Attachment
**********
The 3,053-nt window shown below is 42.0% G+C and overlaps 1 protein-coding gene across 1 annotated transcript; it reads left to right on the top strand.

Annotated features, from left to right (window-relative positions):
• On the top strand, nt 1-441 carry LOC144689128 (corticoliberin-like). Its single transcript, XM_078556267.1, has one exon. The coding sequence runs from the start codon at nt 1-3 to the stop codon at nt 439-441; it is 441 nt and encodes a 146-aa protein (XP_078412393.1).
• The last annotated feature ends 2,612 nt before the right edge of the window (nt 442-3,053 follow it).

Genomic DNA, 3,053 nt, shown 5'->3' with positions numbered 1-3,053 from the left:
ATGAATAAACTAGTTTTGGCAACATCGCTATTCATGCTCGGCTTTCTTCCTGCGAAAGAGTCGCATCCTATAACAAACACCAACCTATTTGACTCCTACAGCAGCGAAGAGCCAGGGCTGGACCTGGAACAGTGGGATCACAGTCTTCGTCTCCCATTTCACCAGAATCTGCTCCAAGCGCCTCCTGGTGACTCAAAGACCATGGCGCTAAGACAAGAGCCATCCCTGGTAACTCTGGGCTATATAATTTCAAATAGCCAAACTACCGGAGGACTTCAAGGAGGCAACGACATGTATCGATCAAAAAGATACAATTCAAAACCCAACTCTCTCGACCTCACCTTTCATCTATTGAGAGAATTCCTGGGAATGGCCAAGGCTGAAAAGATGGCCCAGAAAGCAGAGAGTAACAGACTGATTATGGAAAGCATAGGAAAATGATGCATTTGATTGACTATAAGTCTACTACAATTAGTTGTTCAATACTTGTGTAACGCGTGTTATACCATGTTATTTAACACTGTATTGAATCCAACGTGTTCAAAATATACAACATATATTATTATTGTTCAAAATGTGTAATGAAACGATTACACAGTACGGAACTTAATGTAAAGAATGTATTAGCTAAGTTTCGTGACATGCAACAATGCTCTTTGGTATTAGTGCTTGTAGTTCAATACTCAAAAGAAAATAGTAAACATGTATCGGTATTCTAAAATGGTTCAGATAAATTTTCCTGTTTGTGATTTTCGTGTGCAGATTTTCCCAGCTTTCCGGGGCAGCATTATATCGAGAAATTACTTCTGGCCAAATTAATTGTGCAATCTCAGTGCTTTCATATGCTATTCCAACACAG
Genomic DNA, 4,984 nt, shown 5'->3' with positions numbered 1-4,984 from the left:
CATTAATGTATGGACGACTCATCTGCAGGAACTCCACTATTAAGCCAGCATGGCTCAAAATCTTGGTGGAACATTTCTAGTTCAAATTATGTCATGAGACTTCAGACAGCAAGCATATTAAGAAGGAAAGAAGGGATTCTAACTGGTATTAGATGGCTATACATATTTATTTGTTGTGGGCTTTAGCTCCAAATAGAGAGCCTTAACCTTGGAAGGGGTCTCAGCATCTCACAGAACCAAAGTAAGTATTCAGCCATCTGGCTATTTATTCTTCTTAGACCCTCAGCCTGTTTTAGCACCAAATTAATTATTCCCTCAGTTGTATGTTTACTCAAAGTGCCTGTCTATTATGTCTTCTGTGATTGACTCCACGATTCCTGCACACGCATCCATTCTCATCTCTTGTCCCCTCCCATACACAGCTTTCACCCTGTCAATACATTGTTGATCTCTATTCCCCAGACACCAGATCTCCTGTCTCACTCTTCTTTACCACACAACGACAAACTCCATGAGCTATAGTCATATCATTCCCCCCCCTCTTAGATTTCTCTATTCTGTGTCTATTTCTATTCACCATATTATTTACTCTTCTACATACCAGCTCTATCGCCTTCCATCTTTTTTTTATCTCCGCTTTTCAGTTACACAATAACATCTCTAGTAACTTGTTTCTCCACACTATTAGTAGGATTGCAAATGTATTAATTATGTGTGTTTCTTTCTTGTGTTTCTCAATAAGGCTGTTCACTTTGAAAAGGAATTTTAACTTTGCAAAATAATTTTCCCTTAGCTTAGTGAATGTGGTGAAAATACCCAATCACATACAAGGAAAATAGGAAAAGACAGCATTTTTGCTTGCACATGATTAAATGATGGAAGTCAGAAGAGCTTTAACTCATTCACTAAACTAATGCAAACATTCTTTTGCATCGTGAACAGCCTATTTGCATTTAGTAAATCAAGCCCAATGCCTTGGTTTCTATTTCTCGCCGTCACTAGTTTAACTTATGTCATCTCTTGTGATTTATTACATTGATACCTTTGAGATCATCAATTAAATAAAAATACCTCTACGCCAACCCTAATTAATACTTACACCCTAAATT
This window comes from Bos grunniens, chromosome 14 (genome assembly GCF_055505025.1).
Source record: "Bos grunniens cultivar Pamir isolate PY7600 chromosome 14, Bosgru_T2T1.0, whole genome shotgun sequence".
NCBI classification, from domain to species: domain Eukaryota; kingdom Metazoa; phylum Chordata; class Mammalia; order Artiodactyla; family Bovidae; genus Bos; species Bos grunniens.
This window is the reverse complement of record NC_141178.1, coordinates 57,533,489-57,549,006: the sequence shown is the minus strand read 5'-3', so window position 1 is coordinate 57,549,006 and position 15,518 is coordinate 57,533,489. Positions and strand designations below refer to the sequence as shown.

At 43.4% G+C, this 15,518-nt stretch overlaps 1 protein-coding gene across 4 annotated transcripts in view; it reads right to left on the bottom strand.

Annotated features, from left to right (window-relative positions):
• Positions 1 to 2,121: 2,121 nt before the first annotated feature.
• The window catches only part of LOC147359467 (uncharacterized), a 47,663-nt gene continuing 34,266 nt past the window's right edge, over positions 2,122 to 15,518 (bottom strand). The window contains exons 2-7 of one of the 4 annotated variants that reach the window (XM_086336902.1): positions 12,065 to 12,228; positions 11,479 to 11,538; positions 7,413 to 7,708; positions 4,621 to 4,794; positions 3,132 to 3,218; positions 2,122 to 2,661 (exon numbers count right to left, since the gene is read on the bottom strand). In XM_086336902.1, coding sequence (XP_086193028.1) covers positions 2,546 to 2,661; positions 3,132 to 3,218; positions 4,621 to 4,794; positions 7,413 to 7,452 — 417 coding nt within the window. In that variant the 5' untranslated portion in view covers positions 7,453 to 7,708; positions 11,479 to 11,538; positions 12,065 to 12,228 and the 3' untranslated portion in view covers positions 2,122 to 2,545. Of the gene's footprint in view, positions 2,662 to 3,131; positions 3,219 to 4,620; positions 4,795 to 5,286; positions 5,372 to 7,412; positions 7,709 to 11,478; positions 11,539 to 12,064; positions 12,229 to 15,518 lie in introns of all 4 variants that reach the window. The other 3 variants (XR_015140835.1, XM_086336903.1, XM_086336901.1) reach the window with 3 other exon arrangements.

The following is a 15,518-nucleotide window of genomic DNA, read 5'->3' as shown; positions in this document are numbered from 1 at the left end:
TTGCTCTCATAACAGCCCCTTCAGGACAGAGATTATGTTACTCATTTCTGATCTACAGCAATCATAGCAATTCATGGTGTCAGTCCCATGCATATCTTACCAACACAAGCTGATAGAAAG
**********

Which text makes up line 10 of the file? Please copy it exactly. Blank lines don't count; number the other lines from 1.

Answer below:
Source record: "Bos grunniens cultivar Pamir isolate PY7600 chromosome 14, Bosgru_T2T1.0, whole genome shotgun sequence".